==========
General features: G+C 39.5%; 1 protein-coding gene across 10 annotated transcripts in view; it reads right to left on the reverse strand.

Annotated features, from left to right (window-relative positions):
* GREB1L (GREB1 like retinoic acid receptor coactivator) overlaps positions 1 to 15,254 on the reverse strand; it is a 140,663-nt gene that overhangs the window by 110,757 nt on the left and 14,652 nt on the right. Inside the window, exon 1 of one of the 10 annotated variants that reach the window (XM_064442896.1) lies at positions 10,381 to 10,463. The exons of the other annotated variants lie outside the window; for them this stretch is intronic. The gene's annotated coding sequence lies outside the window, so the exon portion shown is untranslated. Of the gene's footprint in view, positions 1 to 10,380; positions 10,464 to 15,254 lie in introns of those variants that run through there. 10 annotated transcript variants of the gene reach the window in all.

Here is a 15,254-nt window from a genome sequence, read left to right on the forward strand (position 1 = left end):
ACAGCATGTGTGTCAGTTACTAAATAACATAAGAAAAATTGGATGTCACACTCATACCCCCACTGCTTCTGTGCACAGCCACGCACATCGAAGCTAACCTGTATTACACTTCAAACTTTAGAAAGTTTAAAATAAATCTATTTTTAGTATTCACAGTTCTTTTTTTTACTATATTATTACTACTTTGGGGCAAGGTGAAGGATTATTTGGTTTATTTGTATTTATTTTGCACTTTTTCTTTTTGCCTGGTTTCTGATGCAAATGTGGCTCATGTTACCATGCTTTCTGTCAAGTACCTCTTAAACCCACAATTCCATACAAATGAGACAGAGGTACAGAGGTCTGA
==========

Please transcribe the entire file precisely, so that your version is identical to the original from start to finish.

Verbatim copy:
General features: G+C 39.5%; 1 protein-coding gene across 10 annotated transcripts in view; it reads right to left on the reverse strand.

Annotated features, from left to right (window-relative positions):
* GREB1L (GREB1 like retinoic acid receptor coactivator) overlaps positions 1 to 15,254 on the reverse strand; it is a 140,663-nt gene that overhangs the window by 110,757 nt on the left and 14,652 nt on the right. Inside the window, exon 1 of one of the 10 annotated variants that reach the window (XM_064442896.1) lies at positions 10,381 to 10,463. The exons of the other annotated variants lie outside the window; for them this stretch is intronic. The gene's annotated coding sequence lies outside the window, so the exon portion shown is untranslated. Of the gene's footprint in view, positions 1 to 10,380; positions 10,464 to 15,254 lie in introns of those variants that run through there. 10 annotated transcript variants of the gene reach the window in all.

Here is a 15,254-nt window from a genome sequence, read left to right on the forward strand (position 1 = left end):
ACAGCATGTGTGTCAGTTACTAAATAACATAAGAAAAATTGGATGTCACACTCATACCCCCACTGCTTCTGTGCACAGCCACGCACATCGAAGCTAACCTGTATTACACTTCAAACTTTAGAAAGTTTAAAATAAATCTATTTTTAGTATTCACAGTTCTTTTTTTTACTATATTATTACTACTTTGGGGCAAGGTGAAGGATTATTTGGTTTATTTGTATTTATTTTGCACTTTTTCTTTTTGCCTGGTTTCTGATGCAAATGTGGCTCATGTTACCATGCTTTCTGTCAAGTACCTCTTAAACCCACAATTCCATACAAATGAGACAGAGGTACAGAGGTCTGA